- Udacity. Started by a professor at Stanford, this site is a must-see resource for any current or future student, especially those interested in computer science. Currently, it offers courses in cryptography, web application engineering, computer program design, programming languages, and even programming robotic cars! Many of the courses are designed and certified by Google.
- Udemy: This site offers a wide variety of education-related courses, like Google Earth for Educators. Apps for Librarians Educators and Classics of American Literature: T. S. Eliot .
The Future of MOOCS
Online learning is growing. Though despite some early predictions about MOOCs, they haven’t completely taken over the educational landscape. MOOCs have their downfalls, too:
- Not personalized: Many MOOCs are prerecorded lectures or courses. There is no way to ask a question of the professor during the presentation. MOOCs don’t take individual learners needs into consideration. They are often designed for an average college student.
- No access to the professor. Some MOOCs have thousands of students join for each session. On top of their normal university course load, professors cannot personally reach out to each student.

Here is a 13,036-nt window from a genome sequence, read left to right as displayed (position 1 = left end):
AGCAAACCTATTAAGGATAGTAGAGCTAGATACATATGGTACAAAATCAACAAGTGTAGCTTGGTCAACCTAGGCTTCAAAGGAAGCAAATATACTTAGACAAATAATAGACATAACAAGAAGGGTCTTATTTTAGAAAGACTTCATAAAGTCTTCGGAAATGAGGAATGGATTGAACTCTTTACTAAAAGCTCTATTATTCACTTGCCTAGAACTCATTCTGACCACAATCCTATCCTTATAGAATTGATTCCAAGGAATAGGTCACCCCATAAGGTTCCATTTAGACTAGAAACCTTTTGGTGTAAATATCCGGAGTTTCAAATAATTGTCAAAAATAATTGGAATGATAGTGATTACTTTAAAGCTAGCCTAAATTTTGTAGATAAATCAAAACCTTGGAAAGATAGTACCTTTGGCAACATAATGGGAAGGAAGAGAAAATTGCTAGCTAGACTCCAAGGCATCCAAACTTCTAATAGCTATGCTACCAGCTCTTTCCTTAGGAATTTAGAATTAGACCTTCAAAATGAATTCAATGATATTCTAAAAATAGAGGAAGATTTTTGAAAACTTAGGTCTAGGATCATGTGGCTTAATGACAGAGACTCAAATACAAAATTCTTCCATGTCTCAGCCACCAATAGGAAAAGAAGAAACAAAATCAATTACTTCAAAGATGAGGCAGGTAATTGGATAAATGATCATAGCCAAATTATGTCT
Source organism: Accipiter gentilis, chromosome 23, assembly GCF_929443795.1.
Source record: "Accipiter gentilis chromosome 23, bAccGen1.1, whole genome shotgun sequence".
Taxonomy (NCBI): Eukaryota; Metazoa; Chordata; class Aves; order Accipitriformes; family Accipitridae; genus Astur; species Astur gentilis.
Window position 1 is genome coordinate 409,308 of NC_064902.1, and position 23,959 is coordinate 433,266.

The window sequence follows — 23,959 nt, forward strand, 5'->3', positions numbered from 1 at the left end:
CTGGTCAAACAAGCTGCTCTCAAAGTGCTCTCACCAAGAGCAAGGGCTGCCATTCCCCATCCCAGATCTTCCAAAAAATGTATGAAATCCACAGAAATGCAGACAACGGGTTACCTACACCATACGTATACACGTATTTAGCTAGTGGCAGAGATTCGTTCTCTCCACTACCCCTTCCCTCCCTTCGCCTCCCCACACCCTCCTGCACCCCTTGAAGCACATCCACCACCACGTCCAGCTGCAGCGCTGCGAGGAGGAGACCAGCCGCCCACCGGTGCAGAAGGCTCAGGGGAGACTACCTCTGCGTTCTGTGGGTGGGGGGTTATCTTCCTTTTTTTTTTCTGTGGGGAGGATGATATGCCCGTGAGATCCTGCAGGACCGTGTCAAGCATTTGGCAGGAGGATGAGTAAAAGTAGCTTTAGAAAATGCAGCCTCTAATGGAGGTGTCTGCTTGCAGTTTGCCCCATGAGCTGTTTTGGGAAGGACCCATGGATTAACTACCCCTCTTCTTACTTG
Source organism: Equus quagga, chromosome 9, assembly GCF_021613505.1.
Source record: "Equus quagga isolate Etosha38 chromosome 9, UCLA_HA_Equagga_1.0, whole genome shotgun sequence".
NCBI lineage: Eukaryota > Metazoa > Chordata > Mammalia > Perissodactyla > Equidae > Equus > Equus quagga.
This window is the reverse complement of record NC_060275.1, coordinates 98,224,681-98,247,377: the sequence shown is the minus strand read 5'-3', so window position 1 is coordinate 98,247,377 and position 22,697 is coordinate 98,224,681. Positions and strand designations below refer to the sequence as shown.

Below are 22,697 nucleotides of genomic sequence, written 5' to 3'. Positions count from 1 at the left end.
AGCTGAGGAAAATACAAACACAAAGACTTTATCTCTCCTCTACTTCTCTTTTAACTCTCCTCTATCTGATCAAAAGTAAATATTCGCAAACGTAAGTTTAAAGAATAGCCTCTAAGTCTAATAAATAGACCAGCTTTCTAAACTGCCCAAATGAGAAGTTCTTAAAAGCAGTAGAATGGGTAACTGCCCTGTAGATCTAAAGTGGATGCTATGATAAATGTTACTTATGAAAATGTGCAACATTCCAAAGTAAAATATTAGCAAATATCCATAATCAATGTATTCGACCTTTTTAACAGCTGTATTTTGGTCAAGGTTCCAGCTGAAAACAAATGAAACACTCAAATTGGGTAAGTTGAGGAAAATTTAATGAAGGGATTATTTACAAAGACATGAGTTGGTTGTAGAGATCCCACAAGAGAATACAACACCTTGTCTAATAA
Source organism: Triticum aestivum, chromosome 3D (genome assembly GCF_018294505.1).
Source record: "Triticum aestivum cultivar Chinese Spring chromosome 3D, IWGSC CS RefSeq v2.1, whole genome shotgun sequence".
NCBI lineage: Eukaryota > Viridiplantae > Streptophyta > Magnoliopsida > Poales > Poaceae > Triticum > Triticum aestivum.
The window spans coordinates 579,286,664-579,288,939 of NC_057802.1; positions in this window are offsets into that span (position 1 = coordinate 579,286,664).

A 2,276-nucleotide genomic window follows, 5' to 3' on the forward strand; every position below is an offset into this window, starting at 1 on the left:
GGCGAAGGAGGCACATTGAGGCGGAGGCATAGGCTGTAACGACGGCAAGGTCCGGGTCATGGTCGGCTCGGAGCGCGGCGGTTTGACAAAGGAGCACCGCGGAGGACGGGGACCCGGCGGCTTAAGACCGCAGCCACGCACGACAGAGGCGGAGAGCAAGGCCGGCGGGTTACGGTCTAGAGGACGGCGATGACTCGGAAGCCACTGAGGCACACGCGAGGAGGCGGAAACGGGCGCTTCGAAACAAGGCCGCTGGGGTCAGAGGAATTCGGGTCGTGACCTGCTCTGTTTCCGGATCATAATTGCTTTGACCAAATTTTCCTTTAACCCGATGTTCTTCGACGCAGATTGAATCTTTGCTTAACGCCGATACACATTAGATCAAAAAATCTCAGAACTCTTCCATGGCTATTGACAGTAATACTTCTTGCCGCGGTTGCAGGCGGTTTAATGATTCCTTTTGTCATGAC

- Grading: if a written component is required in MOOCs, it’s often left to peers to grade assignments. Because MOOCs are open to everyone, the people assessing your work could be less qualified than you’d like
The MOOCs of the future will need to take all of the following factors into consideration when designing the next wave of open learning environments.
Massive open online courses are fantastic, and in most cases, free resources for students and teachers. If you have a student who is excelling, consider offering her the chance to test out of your class and take a college course during her class time, instead. As a teacher, the best thing you can do for your career is to keep learning. MOOCs offer you the change to learn more about the world of education, if you’re ready to broaden your horizons, just about any course you can think of.